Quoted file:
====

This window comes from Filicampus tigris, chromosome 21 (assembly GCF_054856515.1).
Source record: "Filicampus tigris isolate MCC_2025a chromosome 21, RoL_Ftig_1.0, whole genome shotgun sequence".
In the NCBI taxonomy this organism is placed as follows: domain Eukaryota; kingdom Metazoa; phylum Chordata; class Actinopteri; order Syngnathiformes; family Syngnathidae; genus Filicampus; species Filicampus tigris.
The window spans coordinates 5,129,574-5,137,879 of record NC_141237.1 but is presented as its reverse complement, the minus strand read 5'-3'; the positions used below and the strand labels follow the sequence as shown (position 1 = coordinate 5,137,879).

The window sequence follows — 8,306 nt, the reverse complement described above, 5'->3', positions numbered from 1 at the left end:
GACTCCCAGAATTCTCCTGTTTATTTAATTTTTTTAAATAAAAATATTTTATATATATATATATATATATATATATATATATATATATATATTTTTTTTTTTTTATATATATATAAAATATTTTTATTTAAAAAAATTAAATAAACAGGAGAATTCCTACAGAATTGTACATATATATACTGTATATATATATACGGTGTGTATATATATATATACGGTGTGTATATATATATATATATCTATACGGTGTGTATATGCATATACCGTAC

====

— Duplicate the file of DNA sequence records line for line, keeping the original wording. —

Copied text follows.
This window comes from Filicampus tigris, chromosome 21 (assembly GCF_054856515.1).
Source record: "Filicampus tigris isolate MCC_2025a chromosome 21, RoL_Ftig_1.0, whole genome shotgun sequence".
In the NCBI taxonomy this organism is placed as follows: domain Eukaryota; kingdom Metazoa; phylum Chordata; class Actinopteri; order Syngnathiformes; family Syngnathidae; genus Filicampus; species Filicampus tigris.
The window spans coordinates 5,129,574-5,137,879 of record NC_141237.1 but is presented as its reverse complement, the minus strand read 5'-3'; the positions used below and the strand labels follow the sequence as shown (position 1 = coordinate 5,137,879).

The window sequence follows — 8,306 nt, the reverse complement described above, 5'->3', positions numbered from 1 at the left end:
GACTCCCAGAATTCTCCTGTTTATTTAATTTTTTTAAATAAAAATATTTTATATATATATATATATATATATATATATATATATATATATATTTTTTTTTTTTTATATATATATAAAATATTTTTATTTAAAAAAATTAAATAAACAGGAGAATTCCTACAGAATTGTACATATATATACTGTATATATATATACGGTGTGTATATATATATATACGGTGTGTATATATATATATATATCTATACGGTGTGTATATGCATATACCGTAC